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A Project of The Annenberg Public Policy Center

Sunday Replay

This week, we resolve two disputes about who said what, and find that a government report cited as support for a charge about ineffective government programs is nonexistent.

NBC’s "Meet the Press" hosted a debate between Colorado Sen. Michael Bennet and the Republican who is trying to unseat him, tea party favorite Ken Buck. We’re reviewing their exchange, and, if we find they have their facts wrong, we’ll post a piece on Tuesday.

Did He Say That? Yes, He Did.

On CBS’ "Face the Nation," former Democratic National Committee chairman Howard Dean denied that he ever said the Republicans "created a monster" by encouraging tea party activists.

Host Bob Schieffer: Howard Dean, let me ask you, Bill Galston just brought up the tea party. What do you make of the tea party? I think I saw somewhere, where you said the other day that Republicans have — have created a monster.

Howard Dean: I didn’t say that. Somebody did say that. I don’t think it is a monster.

Sorry, Howard, you did say that.

Dean made those comments on Oct. 5 on MSNBC’s "The Last Word with Lawrence O’Donnell." Politico posted a story and a video about Dean’s remarks under the headline, "Howard Dean: GOP has ‘created a monster.’ "

An MSNBC transcript shows exactly what Dean said:

Dean, Oct. 5: You know, it‘s an interesting thing. The Republicans, actually, are incredibly good on opposition because they‘re so ideological and they have a good, simple disciplined message. Unfortunately, those exact traits make them terrible at governing as we saw for eight years when President Bush was in office.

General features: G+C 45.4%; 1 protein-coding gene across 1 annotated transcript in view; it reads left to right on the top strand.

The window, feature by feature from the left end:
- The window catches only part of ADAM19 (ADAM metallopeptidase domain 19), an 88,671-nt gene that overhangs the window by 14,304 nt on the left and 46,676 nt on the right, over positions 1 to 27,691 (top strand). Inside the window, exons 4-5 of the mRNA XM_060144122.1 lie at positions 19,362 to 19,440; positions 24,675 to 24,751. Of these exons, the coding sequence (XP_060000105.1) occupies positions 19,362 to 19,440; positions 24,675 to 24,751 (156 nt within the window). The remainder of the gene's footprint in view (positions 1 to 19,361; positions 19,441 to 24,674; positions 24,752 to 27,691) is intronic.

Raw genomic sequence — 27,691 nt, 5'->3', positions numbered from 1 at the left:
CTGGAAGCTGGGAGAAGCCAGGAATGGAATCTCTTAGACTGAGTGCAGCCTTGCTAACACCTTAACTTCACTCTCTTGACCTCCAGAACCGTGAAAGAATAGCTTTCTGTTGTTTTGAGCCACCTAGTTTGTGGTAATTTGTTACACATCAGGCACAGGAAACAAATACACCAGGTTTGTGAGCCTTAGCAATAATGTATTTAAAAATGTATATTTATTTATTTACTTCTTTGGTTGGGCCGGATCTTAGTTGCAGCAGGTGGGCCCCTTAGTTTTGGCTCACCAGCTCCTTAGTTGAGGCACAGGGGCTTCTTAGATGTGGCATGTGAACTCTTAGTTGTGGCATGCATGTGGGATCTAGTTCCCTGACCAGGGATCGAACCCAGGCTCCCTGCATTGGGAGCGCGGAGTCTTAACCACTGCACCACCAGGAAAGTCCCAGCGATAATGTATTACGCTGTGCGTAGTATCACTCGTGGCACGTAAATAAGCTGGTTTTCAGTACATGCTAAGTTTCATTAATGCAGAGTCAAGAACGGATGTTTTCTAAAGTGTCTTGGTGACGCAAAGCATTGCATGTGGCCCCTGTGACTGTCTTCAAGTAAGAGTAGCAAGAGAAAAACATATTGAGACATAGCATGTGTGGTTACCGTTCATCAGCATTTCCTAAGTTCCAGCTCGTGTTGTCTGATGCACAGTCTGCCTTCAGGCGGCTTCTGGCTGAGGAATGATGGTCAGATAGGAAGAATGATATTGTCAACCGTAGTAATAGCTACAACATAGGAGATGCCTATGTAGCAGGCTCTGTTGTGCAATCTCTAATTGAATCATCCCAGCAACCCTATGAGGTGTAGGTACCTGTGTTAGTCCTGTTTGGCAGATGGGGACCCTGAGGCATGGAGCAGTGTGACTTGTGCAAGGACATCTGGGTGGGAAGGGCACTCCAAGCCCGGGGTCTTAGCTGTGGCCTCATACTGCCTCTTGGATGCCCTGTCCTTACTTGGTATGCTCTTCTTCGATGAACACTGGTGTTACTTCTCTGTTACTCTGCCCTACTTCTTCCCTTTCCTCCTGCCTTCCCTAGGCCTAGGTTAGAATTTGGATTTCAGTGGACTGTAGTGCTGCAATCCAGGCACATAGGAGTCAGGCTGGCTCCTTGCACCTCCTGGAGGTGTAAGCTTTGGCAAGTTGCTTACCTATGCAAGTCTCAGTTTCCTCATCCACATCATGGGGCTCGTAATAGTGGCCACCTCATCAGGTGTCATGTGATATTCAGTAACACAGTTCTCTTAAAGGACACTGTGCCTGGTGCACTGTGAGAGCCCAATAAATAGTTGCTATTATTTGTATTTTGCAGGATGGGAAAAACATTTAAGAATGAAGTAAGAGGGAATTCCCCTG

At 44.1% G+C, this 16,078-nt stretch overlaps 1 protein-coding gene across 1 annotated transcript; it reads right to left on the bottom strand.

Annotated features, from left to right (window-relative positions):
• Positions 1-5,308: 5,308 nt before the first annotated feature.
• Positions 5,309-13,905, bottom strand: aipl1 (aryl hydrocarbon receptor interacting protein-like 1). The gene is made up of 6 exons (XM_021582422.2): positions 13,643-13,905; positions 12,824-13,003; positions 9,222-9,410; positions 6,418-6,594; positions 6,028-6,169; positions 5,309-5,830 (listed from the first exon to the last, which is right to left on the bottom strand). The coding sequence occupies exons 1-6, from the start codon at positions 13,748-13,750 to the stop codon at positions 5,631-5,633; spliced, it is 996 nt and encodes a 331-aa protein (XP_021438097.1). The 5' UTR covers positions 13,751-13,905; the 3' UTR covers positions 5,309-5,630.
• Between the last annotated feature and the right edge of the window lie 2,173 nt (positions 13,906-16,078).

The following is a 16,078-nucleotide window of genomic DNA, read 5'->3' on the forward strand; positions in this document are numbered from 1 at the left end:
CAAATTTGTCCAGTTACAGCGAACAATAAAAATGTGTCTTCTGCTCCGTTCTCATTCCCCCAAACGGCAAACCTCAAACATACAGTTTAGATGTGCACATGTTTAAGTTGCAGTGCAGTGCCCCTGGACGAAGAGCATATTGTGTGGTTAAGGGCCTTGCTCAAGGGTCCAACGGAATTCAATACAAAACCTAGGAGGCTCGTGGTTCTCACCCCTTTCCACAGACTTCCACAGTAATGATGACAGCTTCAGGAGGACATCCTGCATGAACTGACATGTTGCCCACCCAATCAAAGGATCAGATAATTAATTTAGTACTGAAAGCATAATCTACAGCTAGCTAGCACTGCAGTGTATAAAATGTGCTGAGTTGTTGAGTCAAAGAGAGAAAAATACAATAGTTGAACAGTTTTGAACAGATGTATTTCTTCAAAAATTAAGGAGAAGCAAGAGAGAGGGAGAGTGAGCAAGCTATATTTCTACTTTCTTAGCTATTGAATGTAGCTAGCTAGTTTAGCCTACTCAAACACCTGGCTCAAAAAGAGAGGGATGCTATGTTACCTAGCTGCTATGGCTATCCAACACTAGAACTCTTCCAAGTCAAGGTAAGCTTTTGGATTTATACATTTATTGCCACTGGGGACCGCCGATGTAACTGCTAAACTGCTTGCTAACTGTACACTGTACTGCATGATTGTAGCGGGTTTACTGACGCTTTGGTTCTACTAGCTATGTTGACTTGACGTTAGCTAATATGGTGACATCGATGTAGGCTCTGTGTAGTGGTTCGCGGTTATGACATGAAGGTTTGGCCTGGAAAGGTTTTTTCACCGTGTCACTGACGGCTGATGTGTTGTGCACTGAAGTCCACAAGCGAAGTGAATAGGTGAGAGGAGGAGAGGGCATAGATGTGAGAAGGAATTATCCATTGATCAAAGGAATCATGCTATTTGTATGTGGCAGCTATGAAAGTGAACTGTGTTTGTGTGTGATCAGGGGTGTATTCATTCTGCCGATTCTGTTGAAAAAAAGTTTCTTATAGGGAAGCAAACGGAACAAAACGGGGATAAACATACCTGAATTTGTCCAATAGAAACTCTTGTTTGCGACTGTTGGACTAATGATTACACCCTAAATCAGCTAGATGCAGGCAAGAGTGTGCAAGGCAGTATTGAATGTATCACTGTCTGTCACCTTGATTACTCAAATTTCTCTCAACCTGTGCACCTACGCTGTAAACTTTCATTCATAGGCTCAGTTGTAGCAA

But what they‘ve done is essentially created a monster. Their rhetoric has been so uncompromising, so inaccurate, so ludicrous, that they have created—they‘ve given permission for this wing of the Republican Party, which is now—this is a tea party group, to say outrageous things. And for the mainstream voter, it is frightening to see that.

Did He Say That? No, He Didn’t.

Also on "Face the Nation," Republican strategist Liz Cheney and Dean disagreed over whether President Barack Obama unequivocally said that the U.S. Chamber of Commerce is using money from foreign corporations to fund TV ads against Democrats. Cheney insisted Obama did say that; Dean insisted he didn’t.

Liz Cheney: Governor Dean, look. If — if the president of the United States is going to stand up and make a charge, you can try to throw spaghetti here and see what sticks and hits. The president said there is foreign money from the Chamber of Commerce going into this election cycle through Republican Candidates. That’s not true. It’s not fair and it’s an abomination and a shame that he’s attempting to chill First Amendment rights —

Howard Dean (overlapping): What he has said is there’s foreign money going into the Chambers of Commerce and the Chamber of Commerce is proudly stood — stood up for giving millions and millions of dollars to the right wing —

Cheney: That’s not what he said.

Dean (overlapping): — of the Republican Party.

Cheney (overlapping): Governor, you can try to clean up what he said. But that’s not what he said.

On this one, Dean is right. The president, as we have written, has been "a bit more circumspect" than other Democrats when talking about the chamber’s TV ads, using words like "maybe" and "could." We previously gave two examples from Obama’s campaign appearances.

This one in Illinois:

Obama, Oct. 7: Just this week, we learned that one of the largest groups paying for these ads regularly takes in money from foreign sources. So the question for the people of Illinois is, are you going to let special interests from Wall Street and Washington and maybe places beyond our shores come to this state and tell us who our senator should be?

And this one from Pennsylvania:

Obama, Oct. 10: [S]pecial interest groups … are spending unlimited amounts of money on attack ads — attacking folks like Patrick Murphy, attacking folks like Joe Sestak — just attacking people without ever disclosing who’s behind all these attack ads. You don’t know. It could be the oil industry. It could be the insurance industry. It could even be foreign-owned corporations. You don’t know because they don’t have to disclose.

We reviewed the president’s remarks since then and found repeated examples of Obama being circumspect in what he has said about the chamber’s TV ads, including in his appearances in Boston on Oct. 16, Delaware on Oct. 15 and Washington, D.C., on Oct. 12.